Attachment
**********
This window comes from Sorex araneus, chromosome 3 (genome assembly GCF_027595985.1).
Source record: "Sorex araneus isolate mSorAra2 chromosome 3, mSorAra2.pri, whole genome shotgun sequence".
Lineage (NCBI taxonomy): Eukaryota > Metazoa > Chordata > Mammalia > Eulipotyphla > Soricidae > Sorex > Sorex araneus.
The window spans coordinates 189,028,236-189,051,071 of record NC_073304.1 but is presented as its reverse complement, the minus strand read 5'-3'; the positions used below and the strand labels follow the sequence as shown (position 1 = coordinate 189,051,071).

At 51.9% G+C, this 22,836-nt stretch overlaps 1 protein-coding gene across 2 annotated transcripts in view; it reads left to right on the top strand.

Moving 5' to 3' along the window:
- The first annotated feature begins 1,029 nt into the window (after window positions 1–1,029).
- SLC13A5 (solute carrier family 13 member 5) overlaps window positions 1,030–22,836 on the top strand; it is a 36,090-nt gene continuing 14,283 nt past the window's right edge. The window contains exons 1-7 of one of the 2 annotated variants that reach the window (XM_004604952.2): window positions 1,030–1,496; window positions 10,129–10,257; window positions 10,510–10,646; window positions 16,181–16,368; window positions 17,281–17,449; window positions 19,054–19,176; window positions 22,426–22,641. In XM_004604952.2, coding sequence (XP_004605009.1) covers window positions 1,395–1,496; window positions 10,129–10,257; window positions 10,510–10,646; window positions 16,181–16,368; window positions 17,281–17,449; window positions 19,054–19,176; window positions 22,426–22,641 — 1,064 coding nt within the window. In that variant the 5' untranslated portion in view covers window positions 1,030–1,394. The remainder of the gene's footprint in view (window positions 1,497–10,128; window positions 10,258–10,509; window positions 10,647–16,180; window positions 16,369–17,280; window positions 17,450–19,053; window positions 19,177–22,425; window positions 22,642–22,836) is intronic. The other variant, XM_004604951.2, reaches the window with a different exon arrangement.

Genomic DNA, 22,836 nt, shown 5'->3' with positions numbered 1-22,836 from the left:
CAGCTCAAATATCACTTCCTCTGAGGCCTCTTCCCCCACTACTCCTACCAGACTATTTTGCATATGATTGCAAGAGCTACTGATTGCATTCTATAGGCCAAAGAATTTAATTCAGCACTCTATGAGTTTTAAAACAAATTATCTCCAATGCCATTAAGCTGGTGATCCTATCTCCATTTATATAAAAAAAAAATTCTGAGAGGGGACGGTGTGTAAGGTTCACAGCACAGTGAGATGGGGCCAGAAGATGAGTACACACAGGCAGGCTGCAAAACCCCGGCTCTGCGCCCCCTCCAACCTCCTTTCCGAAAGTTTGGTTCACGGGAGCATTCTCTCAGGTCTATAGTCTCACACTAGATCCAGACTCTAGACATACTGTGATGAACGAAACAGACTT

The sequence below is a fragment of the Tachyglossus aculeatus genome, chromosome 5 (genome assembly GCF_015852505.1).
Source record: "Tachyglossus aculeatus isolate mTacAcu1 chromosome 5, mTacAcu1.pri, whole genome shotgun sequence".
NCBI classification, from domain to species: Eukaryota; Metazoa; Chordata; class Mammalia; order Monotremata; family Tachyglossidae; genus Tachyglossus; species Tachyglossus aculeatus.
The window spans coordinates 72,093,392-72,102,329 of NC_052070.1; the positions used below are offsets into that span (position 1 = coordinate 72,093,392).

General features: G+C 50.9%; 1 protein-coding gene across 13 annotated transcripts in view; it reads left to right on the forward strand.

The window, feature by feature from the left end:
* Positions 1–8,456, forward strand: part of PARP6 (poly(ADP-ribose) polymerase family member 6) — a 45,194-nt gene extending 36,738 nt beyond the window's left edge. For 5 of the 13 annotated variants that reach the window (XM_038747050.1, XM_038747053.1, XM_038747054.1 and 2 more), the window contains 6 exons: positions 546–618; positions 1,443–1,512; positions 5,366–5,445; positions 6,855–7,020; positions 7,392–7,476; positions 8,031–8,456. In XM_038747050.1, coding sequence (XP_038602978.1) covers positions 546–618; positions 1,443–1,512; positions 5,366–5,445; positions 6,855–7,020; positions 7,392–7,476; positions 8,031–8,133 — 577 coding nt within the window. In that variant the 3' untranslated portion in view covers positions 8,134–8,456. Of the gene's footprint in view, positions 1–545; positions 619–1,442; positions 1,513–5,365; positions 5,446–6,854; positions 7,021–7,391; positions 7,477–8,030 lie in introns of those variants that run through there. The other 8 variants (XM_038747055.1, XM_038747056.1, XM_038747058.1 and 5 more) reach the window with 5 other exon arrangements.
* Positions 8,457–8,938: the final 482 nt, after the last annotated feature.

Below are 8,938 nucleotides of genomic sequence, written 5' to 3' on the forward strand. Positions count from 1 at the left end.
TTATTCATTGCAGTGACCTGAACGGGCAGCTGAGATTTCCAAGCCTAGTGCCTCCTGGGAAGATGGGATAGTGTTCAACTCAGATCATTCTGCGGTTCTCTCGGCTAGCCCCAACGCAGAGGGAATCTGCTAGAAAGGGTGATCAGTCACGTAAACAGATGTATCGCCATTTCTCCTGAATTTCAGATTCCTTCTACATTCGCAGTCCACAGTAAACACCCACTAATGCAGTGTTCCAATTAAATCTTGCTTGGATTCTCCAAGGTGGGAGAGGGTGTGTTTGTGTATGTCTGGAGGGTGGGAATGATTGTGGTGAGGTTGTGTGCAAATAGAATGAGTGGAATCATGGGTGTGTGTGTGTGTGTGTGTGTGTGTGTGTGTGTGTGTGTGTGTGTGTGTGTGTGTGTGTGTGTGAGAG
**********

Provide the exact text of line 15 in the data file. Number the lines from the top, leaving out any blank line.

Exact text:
General features: G+C 50.9%; 1 protein-coding gene across 13 annotated transcripts in view; it reads left to right on the forward strand.